A fifth grade classroom at San Pedro Street Elementary.
A study out Tuesday by the National Council on Teacher Quality concluded that many teacher education programs in California and nationwide are mediocre and not worth attending.
The NCTQ examined more than a thousand programs for the study. The group’s president, Kate Walsh, says schools should be more selective of who they admit. Once in, Walsh said, training of future teachers is inadequate.
“Seventy percent of the institutions, of the programs in our sample, do not require their elementary (school) teacher to ever take a single science course,” she said.
Walsh said teacher education at UCLA and Loyola Marymount University falls under the mediocre category, a claim leaders at those institutions disagree with.
David Rattray of the L.A. Area Chamber of Commerce says the teacher training study is flawed. His group’s working with 11 Southland teacher training programs.
ROBYN BECK/AFP/Getty Images
Teachers, parents, supporters and students picketed outside Crenshaw High School to protest teacher layoffs in May, 2009.
Students at Crenshaw High School will have a lot of new teachers when they return to school in the fall. That’s because roughly half of the school’s teachers were not rehired as part of a campus reorganization ordered by Superintendent John Deasy.
The reorganization closed the chronically low-performing school and transformed into three magnets: Visual and Performing Arts (VAPA); Business Entrepreneurship Technology (BET); and Science, Technology, Engineering, Math & Medicine (STEMM) academies.
A magnet program for gifted students that was already at the school was also closed. Its students will be folded into the new magnets.
“These three were selected by the community as a way of enticing those students that live in the Crenshaw attendance area to come to Crenshaw and not get on a bus and go off to another non-Crenshaw school,” said George Bartleson, director of Intensive Support and Intervention at LAUSD.
A Los Angeles Unified school board meeting in Oct. 2012.
California’s Parent Trigger law has been used five times to try and overhaul low-performing schools. Three of those were in the L.A. Unified School District. School board member Steve Zimmer has proposed a resolution up for a vote at Tuesday’s meeting calling for new restrictions. (Check back later today for updates on the board's actions.)
Under the Parent Trigger law, when a majority of parents sign a petition, those parents get to decide how to restructure a school where test scores fall far below the state average.
Reforms can include removing the principal, asking a charter school company to run it, or other changes.
Board member Steve Zimmer believes the process is flawed.
“I’m concerned that everyone has access to accurate information. I’m concerned that everybody gets to participate in the process," Zimmer said. "I’m concerned that we’re focusing on the schools that objectively need this type of transformation the most.”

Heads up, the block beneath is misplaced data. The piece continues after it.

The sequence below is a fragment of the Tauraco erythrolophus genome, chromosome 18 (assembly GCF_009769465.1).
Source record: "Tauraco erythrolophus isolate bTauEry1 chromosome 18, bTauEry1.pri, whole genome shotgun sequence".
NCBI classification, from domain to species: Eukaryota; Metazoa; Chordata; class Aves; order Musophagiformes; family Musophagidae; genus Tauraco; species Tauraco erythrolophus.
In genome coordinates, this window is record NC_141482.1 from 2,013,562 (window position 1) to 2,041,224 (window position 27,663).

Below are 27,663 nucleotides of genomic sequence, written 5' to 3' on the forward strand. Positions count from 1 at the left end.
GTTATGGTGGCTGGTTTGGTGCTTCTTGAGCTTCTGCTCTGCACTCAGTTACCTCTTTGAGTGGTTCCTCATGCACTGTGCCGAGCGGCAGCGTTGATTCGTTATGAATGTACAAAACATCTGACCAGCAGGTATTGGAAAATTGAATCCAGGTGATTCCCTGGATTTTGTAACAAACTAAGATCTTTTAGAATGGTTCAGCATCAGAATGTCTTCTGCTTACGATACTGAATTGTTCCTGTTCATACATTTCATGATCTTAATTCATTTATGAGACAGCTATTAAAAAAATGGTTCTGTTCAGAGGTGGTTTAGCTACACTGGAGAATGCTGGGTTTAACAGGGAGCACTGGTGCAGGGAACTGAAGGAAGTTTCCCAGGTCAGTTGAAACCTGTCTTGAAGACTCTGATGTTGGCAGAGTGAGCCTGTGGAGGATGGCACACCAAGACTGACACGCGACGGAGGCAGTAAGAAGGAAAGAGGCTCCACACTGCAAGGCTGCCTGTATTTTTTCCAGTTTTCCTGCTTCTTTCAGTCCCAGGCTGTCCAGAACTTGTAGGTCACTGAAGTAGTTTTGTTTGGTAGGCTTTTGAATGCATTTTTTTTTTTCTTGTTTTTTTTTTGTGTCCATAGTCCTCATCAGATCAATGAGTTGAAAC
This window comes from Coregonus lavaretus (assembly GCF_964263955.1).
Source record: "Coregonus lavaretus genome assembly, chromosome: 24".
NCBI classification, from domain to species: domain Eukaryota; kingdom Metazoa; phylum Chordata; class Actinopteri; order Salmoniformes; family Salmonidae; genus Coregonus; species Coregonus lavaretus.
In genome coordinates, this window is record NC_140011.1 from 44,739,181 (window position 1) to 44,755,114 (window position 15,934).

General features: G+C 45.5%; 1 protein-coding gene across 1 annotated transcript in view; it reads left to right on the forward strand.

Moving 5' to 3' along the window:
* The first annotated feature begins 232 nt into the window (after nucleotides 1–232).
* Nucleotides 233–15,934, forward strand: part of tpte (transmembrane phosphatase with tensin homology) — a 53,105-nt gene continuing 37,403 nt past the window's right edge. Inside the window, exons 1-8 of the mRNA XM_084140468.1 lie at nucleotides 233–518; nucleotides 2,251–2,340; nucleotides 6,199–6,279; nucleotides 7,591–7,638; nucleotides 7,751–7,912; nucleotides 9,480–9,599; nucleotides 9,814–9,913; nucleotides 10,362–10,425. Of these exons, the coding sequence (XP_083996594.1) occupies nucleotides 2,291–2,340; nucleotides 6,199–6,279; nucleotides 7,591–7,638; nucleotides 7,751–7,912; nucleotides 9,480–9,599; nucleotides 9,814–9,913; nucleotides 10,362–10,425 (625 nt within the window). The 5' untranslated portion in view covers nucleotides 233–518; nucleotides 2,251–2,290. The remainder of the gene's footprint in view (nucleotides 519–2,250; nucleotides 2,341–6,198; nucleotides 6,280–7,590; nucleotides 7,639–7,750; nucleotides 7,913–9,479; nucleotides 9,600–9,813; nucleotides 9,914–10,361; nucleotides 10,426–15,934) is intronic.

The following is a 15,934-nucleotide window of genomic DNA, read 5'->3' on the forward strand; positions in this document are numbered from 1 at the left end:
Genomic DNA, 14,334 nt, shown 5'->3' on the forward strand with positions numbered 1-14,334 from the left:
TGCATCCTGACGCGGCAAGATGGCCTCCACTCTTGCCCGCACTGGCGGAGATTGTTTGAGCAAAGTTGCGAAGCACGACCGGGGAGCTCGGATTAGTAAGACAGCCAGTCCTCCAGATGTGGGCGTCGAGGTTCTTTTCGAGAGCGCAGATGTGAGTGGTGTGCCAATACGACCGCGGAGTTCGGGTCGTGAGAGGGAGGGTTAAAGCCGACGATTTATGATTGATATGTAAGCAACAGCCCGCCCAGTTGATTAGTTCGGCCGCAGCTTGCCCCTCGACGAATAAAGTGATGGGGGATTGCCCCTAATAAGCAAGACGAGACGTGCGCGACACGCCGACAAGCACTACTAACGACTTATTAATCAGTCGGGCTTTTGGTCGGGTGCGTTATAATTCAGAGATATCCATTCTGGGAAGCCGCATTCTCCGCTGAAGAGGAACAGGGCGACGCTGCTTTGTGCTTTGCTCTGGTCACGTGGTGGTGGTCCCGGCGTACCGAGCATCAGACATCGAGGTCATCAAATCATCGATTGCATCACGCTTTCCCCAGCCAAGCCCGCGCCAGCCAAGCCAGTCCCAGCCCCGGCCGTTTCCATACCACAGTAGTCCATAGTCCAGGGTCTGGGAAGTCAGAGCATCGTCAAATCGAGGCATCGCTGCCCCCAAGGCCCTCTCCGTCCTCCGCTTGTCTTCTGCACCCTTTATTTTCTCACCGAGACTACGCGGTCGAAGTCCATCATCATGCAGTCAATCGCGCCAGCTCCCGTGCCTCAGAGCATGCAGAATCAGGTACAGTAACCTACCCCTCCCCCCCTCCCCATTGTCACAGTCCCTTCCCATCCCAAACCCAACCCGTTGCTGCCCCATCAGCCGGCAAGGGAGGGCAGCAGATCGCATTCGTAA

Photo by superterrific/dana byerly via Flickr Creative Commons
Los Angeles Unified is part of a coalition seeking an waiver from No Child Left Behind
Los Angeles Unified School District and eight other school districts in California are seeking an exemption from tough provisions in the No Child Left Behind law requiring 100 percent of their students to be proficient in math and English by 2014 or face sanctions, including school closure.
The coalition of districts, dubbed the California Office to Reform Education, submitted an application to the U.S. Department of Education in February and an updated version in May. The group — consisting of Clovis, Fresno, Long Beach, Los Angeles, Oakland, Sacramento, San Francisco, Sanger and Santa Ana Unified School Districts —is now working to answer remaining questions from the government regarding its proposal. The application by CORE represents the first time that school districts have joined to submit a unified proposal.
Tenth grader Emmet Webster and twelfth grader Aidan Faith play double bass at Renaissance Arts Academy in Eagle Rock. Music education has been linked to improving student IQ scores.
A comprehensive new report out Monday outlines the benefits and limits of arts education by digging into the data and outlining what research has been established in the field.
Among the findings: Learning music can boost students' IQ scores and visual arts likely help students' understanding of geometrical reasoning. But the report also notes that there's no evidence theater and dance help with overall academic skills.
The report, called "Art for Art's Sake: The Impact of Arts Education," is from the Centre for Educational Research and Innovation based in Paris at the Organisation for Economic Co-operation and Development. The authors reviewed research databases in a variety of languages including Dutch, English, German, Italian, French and Korean.
Here are a few of the findings from the executive summary: